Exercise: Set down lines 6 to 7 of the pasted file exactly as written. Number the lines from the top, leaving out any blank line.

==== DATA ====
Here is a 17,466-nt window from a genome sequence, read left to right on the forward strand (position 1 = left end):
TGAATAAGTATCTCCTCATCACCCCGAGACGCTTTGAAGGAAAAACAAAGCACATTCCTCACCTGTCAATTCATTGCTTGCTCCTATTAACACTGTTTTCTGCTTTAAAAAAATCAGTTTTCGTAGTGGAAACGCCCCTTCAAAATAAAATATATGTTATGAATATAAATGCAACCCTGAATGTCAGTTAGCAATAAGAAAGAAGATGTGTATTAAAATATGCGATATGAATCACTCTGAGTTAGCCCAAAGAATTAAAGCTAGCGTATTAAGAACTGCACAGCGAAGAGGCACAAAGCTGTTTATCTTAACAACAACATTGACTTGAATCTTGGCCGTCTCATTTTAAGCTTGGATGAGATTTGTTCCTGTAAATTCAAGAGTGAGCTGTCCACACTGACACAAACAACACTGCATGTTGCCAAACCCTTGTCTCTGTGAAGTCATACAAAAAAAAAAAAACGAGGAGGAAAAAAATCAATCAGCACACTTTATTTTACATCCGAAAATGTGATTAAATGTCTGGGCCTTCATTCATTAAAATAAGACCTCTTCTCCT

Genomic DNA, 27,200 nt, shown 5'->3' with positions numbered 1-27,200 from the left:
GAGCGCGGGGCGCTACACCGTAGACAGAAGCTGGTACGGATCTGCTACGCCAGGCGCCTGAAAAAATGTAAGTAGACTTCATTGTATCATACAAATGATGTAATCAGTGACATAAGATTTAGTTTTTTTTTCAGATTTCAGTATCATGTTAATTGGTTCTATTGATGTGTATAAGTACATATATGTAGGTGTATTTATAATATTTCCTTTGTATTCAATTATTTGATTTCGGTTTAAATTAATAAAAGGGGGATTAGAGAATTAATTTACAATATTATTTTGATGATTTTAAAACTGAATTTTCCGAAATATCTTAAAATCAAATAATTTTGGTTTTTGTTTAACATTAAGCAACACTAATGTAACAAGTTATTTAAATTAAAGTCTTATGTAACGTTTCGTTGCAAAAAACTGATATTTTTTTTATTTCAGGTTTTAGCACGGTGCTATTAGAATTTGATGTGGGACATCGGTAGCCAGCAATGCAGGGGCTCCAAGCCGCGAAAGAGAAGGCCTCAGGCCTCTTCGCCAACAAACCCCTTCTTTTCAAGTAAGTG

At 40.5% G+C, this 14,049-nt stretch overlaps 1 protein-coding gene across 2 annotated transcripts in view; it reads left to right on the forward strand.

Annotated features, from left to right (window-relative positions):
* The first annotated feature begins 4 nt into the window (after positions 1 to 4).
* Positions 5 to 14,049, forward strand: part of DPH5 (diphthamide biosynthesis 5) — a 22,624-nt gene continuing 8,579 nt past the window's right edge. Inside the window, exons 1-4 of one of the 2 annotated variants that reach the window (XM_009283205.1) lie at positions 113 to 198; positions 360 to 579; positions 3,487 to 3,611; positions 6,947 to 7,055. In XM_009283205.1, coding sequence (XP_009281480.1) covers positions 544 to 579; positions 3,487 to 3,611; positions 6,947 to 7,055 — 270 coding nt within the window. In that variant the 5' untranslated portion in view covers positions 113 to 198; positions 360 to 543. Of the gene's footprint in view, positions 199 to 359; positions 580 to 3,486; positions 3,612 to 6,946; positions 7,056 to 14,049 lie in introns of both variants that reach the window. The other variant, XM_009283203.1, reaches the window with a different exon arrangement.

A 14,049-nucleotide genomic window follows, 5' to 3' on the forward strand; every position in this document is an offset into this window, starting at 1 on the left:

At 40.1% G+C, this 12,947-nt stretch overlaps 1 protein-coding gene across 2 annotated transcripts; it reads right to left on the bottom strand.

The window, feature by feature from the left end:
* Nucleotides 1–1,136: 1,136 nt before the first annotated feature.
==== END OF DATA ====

Annotated features, from left to right (window-relative positions):
* The first annotated feature begins 4 nt into the window (after positions 1 to 4).